by Gilbert Migirditsian, professional engineer, home inspector, and founder of GM Inspection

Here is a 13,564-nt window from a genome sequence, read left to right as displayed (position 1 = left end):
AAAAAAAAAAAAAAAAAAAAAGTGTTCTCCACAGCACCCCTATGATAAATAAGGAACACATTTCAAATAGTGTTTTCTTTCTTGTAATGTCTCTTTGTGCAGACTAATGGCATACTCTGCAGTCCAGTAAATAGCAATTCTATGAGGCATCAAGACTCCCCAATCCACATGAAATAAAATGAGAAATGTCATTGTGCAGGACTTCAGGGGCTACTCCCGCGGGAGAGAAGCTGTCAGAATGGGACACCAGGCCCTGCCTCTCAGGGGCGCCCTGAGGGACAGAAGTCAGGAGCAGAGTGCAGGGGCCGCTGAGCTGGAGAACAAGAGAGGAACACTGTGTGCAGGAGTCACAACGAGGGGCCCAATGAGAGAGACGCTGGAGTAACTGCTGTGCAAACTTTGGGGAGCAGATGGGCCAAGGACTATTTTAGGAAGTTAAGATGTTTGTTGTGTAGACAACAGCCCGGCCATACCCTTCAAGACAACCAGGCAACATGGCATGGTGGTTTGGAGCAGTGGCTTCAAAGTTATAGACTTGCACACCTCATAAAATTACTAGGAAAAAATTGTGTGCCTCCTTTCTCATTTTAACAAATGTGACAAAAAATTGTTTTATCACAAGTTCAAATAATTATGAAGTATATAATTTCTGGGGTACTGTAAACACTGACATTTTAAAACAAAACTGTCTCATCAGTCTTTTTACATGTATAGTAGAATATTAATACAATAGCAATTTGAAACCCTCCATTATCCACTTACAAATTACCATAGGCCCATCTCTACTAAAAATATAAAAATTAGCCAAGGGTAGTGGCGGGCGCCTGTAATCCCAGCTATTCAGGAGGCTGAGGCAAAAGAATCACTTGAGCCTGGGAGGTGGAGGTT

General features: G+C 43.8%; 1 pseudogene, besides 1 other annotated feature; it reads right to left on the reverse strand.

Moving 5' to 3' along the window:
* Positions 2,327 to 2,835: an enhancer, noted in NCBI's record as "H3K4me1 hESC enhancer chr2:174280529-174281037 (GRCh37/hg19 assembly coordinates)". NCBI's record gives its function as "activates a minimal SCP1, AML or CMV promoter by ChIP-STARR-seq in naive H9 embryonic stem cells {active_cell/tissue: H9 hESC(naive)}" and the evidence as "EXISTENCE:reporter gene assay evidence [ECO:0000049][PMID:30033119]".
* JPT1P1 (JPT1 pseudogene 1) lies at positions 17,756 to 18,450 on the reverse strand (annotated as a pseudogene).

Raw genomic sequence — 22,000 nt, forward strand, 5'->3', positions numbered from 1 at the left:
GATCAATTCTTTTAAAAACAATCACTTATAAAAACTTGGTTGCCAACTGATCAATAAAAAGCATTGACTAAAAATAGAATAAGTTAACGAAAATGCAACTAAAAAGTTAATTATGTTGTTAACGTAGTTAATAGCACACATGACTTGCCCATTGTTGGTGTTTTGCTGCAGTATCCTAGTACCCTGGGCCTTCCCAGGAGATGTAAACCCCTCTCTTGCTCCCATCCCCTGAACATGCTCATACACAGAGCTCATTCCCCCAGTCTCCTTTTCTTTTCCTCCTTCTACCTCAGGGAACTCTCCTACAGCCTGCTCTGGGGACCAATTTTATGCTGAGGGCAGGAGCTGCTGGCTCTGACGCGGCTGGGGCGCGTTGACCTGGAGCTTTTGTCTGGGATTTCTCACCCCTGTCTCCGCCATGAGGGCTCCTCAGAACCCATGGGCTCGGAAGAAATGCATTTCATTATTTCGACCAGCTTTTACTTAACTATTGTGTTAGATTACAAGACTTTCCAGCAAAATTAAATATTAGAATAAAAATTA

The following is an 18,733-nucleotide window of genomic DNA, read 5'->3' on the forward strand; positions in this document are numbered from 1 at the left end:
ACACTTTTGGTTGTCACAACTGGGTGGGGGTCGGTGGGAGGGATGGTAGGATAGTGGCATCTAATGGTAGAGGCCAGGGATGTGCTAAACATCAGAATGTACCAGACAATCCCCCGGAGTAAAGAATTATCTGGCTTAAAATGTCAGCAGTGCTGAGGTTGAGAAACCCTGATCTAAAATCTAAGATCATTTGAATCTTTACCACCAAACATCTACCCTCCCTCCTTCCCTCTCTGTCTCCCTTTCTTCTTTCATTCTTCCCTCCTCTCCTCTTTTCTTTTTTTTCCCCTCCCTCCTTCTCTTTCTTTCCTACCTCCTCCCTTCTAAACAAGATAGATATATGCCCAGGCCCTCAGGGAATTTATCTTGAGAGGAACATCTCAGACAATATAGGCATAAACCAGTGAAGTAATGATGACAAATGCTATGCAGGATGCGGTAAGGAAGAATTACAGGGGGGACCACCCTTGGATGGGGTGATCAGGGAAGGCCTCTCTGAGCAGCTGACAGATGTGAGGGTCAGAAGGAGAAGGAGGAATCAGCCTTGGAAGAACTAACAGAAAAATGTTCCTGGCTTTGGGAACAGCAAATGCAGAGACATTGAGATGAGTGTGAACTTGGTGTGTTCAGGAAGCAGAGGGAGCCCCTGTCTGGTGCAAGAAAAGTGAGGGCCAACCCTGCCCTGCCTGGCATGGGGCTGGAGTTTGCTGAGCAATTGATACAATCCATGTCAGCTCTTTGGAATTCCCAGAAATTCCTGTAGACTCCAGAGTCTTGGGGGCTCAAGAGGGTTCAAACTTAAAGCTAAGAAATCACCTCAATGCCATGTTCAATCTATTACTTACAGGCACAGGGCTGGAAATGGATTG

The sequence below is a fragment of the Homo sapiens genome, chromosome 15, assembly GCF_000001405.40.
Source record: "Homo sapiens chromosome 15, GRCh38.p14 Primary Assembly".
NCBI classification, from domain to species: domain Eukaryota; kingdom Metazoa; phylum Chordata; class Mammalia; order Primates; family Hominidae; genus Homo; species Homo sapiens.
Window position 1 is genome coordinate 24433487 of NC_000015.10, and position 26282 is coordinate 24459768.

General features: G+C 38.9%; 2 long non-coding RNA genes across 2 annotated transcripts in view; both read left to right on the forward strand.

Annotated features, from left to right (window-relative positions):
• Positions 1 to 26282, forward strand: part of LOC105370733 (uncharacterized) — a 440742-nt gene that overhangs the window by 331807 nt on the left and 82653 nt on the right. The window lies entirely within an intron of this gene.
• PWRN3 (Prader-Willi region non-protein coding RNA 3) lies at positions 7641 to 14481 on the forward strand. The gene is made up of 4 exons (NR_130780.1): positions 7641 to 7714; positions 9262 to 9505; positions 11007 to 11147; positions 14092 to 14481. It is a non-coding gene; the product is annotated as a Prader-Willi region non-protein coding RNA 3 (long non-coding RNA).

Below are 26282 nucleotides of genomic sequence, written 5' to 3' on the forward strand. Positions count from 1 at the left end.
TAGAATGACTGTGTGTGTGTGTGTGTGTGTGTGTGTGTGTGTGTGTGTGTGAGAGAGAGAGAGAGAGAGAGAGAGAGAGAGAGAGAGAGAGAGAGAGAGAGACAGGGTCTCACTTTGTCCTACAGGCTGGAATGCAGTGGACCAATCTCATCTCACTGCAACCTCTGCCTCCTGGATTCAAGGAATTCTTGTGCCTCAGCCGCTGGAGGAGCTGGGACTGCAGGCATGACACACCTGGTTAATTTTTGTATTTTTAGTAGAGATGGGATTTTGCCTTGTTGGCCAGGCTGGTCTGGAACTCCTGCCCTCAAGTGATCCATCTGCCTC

Efflorescence is that snow white substance that can sometimes be found on the surface of a concrete or masonry wall. This situation must not be taken lightly as a simply cosmetic issue. Although it can be purely aesthetic, typically found on foundation walls, it may also be indicative of a more serious underlying issue. The base of efflorescence is the deposition of minerals on the surface of a porous surface such as brick, cinder block, or concrete after the water present has evaporated. The porous materials can draw groundwater or rainwater through large distances. It is the effect of this capillary action and the secondary effects that can have dramatic results where the hydrostatic pressure created may even surpass the limit of most building materials. In the worst cases, spalling occurs where the material literally breaks apart and is almost a chalk-like substance between your fingers. The spalling is not the only worry as mold is almost always a good companion for efflorescence. But how do you prevent all this from happening? Eliminating the source of humidity is one way either by redirecting or sealing against the rainwater or groundwater causing the issues. Unfortunately, in many situations, repairs are not sufficient and major reconstruction is the only way to remediate the damage caused. If this is the case, the services of a qualified and licensed engineer will be essential where such expertise is a must in order to ensure that the reconstruction is carried out correctly.
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